Emergence of Abagusii Diaspora in Kenya’s South Rift, 1895- 2007: Opportunities and Challenges

Gladys Nyaboke Achoki, Kizito Muchanga Lusambili, James Runaku


Migration is a spatial phenomenon involving movement of people between distinct places, locations imbued with meaning and power and it has been there since time immemorial. It specifically refers to people changing their places of residence, where they live on a habitual basis, embracing not only their actual physical structures, but also in some sense the wider community in which they live. This study focused on the Abagusii migration patterns specifically to the South Rift (SR), Kericho County. It acknowledges the fact that their emergence in the diaspora just like any other ethnic group in Kenya, came to existence in the pre-colonial, colonial and post-independence period. The main aim of the study was to establish their movement, settlement, challenges, and opportunities they encountered in SR between 1895 and 2007. This research addressed the emergence of Abagusii before colonialism. The study focused on the period from 1895 because it was the genesis of the British colonial policies, which witnessed forceful movement of not only the Abagusii, but also other Kenyan communities. The study adopted qualitative research design where non-probability sampling techniques (such as opportunity sampling, snowball sampling, and purposive sampling) were used. Content analysis was done from documents in the Kenya National Archives (KNA) that were corroborated with information from field observations and interview schedules.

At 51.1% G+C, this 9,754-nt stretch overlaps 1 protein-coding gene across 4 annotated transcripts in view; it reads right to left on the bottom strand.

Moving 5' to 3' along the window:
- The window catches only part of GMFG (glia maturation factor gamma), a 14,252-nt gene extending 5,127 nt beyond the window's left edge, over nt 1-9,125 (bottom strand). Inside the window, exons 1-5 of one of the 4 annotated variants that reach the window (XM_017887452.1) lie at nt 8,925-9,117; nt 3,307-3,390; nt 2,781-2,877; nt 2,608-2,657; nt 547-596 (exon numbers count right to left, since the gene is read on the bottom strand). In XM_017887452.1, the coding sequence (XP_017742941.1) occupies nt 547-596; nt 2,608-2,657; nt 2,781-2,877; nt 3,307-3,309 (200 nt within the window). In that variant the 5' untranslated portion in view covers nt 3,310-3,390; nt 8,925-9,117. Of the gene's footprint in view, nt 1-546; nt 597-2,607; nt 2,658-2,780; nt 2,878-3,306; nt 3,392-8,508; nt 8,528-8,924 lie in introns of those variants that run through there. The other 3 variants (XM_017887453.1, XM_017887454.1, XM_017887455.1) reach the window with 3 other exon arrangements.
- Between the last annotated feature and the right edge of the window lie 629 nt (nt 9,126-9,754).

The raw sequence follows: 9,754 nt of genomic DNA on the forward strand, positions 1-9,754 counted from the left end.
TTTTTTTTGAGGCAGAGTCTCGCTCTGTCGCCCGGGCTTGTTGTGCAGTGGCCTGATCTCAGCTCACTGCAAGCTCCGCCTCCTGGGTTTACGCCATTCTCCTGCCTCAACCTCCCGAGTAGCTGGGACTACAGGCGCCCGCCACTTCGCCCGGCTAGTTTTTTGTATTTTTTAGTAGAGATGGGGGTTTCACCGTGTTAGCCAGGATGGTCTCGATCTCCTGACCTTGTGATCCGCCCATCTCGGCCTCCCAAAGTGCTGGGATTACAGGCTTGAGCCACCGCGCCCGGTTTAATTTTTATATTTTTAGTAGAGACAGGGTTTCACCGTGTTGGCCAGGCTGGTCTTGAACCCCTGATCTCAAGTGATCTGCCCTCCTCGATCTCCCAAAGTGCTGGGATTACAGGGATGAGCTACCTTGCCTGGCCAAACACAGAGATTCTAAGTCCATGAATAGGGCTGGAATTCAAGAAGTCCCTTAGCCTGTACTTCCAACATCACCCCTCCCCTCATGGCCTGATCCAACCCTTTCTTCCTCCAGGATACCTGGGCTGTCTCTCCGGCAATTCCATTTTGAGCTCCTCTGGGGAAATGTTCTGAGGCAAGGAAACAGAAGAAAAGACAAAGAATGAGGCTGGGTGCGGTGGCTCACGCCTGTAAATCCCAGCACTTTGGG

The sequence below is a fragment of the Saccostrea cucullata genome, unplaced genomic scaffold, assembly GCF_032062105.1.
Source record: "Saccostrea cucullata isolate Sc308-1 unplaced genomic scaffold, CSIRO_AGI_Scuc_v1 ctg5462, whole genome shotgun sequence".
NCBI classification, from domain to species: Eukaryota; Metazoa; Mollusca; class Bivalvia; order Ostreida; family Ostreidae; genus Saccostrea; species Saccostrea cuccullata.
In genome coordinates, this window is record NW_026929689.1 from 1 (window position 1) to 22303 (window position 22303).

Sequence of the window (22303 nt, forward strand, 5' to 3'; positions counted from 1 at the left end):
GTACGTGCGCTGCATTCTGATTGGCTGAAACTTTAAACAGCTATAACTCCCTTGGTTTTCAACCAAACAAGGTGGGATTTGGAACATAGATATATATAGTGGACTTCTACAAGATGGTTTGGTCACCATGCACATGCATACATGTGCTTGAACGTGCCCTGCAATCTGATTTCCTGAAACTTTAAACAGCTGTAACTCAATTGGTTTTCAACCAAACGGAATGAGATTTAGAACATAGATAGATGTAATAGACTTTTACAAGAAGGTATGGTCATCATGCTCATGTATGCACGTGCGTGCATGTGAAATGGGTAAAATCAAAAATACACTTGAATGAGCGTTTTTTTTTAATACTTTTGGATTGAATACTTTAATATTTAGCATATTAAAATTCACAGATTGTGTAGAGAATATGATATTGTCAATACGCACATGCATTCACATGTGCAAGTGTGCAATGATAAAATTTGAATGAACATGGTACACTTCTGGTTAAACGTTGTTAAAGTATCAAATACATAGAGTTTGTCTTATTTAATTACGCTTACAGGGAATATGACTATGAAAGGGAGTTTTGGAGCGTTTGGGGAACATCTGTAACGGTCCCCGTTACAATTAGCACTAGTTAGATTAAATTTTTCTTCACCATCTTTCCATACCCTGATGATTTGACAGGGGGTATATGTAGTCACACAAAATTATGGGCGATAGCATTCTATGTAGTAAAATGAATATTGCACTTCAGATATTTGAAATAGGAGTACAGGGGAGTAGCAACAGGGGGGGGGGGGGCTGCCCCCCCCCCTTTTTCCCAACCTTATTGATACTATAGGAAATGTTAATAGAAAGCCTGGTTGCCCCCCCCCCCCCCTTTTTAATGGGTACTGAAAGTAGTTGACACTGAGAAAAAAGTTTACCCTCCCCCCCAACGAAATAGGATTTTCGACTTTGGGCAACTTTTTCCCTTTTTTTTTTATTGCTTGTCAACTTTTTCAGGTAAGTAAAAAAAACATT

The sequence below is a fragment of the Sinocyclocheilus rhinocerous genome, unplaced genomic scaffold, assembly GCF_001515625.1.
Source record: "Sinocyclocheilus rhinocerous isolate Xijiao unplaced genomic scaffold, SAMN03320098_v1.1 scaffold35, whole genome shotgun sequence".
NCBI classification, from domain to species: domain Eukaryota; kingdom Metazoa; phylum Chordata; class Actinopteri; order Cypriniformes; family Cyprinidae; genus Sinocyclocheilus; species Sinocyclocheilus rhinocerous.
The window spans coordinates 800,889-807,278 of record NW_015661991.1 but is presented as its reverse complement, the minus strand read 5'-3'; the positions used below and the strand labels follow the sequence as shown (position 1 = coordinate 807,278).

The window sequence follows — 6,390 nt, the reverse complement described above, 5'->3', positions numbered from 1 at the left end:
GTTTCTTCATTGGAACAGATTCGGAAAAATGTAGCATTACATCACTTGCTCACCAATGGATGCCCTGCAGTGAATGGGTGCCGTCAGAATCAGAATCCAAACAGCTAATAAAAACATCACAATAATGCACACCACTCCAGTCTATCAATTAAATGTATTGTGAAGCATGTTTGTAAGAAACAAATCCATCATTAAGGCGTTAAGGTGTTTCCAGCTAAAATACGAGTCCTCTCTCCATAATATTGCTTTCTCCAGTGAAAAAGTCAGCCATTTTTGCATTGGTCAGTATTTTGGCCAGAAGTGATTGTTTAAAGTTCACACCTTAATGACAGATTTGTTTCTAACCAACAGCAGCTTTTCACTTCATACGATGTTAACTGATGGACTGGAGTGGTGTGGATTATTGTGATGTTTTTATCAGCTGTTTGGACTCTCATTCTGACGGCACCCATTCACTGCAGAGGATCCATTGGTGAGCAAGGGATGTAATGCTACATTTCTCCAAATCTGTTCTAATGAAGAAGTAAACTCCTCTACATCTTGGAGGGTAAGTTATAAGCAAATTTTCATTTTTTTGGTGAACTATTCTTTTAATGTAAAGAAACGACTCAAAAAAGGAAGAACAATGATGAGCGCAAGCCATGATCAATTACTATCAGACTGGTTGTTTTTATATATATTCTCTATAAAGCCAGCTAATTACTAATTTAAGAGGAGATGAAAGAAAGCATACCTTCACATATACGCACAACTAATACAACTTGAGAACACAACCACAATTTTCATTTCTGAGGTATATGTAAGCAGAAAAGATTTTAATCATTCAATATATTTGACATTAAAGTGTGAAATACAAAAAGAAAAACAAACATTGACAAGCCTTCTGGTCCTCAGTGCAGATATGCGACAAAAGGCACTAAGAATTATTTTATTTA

Keywords: Migrations, Abagusii, Diaspora, South Rift

DOI: 10.7176/HRL/50-03

Publication date: November 30th 2019

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ISSN (Paper)2224-3178 ISSN (Online)2225-0964

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